Tension on the Korean peninsula has been high for weeks over fears the North may conduct a long-range missile test, or its sixth nuclear test, around the time of the April 15 anniversary of its state founder’s birth.

FAILED TEST

U.S. officials, speaking on condition of anonymity, said the North Koreans had probably tested a medium-range missile known as a KN-17 and it appeared to have broken up within minutes of taking off.

The South Korean military said the missile, fired from the Pukchang region, reached an altitude of 71 km (44 miles) before disintegrating. It said the launch was a clear violation of U.N. resolutions and warned the North not to act rashly.

With North Korea acting in defiance of the pressure, the United States could conduct new naval drills and deploy more ships and aircraft in the region, a U.S. official told Reuters.

Japan condemned the launch as unacceptable and authorities stopped some train services in Japan as a precaution, in case the missile had been fired at Japan, a transit system spokesman said.

A Japanese military official said its navy on Saturday completed an exercise with the Carl Vinson in the channel separating the Korean peninsula from Japan, meaning the U.S. carrier had arrived in the Sea of Japan.

The dispatch of Carl Vinson to the waters off the Korean peninsula is a “reckless action of the war maniacs aimed at an extremely dangerous nuclear war,” the Rodong Sinmun, the official newspaper of North Korea’s ruling Workers’ Party, said in a commentary on Saturday.

Inter-continental ballistic rockets will fly into the United States “if the U.S. shows any slight sign of provocation,” the newspaper said.

MORE SANCTIONS MOOTED

Kim Dong-yub, an expert at Kyungnam University’s Institute of Far Eastern Studies in Seoul, said North Korea might have got the data it wanted with the missile’s short flight, then blown it up in a bid to limit the anger of China, which warned Pyongyang against further provocation.

North Korea rattled world powers in February when it successfully launched a new intermediate-range ballistic missile that it said could carry a nuclear weapon. It also successfully tested ballistic missiles on March 6.

It is not clear what has caused the series of failed missile tests since then.

The Trump administration could respond to the test by speeding up its plans for new U.S. sanctions, including possible measures against specific North Korean and Chinese entities, said the U.S. official, who declined to be identified.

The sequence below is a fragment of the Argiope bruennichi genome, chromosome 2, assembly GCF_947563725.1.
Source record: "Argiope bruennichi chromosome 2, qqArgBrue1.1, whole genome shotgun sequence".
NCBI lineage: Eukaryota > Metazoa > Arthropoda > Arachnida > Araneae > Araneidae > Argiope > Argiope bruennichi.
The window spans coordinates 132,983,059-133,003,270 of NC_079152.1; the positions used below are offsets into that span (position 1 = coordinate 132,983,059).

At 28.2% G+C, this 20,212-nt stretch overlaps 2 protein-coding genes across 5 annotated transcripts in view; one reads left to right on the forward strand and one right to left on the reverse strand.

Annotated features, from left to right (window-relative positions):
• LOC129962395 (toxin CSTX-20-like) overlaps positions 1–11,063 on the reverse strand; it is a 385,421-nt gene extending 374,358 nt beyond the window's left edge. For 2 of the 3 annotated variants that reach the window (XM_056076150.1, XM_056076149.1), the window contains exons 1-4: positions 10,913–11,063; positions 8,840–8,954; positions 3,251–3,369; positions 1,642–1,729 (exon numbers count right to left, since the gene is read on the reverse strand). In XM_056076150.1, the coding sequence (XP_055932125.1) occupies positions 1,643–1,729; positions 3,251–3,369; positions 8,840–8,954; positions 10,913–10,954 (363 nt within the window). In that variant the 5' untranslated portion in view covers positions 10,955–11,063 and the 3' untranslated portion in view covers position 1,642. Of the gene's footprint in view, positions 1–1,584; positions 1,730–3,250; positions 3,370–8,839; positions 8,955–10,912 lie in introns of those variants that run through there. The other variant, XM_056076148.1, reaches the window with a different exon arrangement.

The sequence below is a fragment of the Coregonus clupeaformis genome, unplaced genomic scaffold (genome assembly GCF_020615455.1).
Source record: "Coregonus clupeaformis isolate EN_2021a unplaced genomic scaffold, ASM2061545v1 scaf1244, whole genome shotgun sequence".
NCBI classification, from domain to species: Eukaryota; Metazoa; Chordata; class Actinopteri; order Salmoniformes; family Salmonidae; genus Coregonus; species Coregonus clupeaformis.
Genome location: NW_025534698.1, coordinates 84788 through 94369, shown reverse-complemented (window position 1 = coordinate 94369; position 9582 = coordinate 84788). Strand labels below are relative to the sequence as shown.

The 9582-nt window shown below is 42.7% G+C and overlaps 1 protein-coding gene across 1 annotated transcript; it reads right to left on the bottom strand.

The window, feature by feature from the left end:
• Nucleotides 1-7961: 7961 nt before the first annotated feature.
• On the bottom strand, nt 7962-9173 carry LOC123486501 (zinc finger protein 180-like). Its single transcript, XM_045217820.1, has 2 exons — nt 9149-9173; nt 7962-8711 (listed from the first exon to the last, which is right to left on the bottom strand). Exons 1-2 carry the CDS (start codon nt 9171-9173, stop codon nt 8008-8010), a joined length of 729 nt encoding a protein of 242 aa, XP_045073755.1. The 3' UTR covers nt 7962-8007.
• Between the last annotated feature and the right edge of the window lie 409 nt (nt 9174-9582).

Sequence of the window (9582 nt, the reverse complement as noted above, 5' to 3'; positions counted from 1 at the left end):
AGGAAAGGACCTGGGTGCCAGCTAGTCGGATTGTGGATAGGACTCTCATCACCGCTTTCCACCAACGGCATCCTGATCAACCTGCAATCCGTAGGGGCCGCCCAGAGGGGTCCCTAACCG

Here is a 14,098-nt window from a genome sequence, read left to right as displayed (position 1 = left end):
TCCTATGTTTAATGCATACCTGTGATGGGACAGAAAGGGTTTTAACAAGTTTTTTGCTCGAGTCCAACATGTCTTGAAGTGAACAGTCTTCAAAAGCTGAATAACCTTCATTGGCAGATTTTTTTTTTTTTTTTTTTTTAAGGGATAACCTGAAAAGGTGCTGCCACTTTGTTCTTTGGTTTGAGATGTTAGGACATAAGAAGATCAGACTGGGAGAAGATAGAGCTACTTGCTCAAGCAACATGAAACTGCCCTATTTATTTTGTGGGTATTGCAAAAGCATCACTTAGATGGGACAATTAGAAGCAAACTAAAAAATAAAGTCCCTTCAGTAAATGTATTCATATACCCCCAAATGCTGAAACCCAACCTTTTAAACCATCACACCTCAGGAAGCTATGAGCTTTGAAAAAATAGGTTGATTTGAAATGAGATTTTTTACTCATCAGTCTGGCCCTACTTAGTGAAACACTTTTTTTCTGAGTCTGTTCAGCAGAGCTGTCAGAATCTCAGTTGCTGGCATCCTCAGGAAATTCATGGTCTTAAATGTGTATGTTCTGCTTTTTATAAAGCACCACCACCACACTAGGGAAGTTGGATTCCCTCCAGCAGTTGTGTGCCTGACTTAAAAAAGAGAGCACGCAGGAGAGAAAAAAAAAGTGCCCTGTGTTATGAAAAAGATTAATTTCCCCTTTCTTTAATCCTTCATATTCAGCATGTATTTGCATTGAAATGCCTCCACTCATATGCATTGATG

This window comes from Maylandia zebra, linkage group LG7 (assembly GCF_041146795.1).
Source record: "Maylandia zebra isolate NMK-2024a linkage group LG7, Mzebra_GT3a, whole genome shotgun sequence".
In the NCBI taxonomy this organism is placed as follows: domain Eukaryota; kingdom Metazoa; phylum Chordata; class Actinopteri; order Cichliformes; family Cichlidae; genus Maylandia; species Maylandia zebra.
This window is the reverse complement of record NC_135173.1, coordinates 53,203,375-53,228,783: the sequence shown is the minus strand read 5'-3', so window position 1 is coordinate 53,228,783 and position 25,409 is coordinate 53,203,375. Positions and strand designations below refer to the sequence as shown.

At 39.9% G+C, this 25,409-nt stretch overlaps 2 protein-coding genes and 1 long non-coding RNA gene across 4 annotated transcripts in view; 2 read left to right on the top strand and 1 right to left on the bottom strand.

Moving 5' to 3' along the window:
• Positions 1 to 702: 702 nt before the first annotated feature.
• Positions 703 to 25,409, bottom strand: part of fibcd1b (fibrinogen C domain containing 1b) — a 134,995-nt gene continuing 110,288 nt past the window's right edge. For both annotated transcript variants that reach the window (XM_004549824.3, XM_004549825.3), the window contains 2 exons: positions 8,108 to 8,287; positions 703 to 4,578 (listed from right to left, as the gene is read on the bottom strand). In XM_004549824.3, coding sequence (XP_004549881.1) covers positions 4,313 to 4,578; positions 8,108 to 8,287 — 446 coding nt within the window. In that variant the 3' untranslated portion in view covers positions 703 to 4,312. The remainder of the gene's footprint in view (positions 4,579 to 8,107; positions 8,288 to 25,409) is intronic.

“Something that’s ready to go could be taken from the larger package and expedited,” said the official.

The U.N. Security Council, which traditionally condemns all missile launches by Pyongyang, is likely to start discussing a statement to condemn the missile launch, said diplomats. 

But condemnations and sanctions resolutions since 2006, when North Korea conducted its first nuclear test, have done little to impede its push for ballistic missiles and nuclear arms.

The South Korean politician expected to win a May 9 presidential election, Moon Jae-in, called the test an “exercise in futility”.

“We urge again the Kim Jong Un regime to immediately stop reckless provocative acts and choose the path to cooperate with the international community,” Park Kwang-on, a spokesman for Moon, said in a statement, referring to the North Korean leader.

Moon has advocated a more moderate policy on the North and been critical of the deployment of an advanced U.S. missile defence system in the South intended to counter North Korea’s missile threat, which China also strongly objects to.

(Additional reporting by Soyoung Kim in SEOUL, Idrees Ali, David Brunnstrom and Matt Spetalnick in WASHINGTON, Tim Kelly and Nobuhiro Kubo in TOKYO, John Ruwitch in SHANGHAI and Michelle Nichols and Lesley Wroughton at the UNITED NATIONS; Editing Lincoln Feast and Robert Birsel)

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100 Days Of Nepotism, Ignoring Ethics And Making The Trumps Richer – Huffington Post

WASHINGTON ― President Donald Trump has left a trail of broken promises and unaccomplished goals in his first 100 days in office. Yet Trump has changed the White House in one major way: He has used the pomp and prestige of the presidency to serve his own bottom line.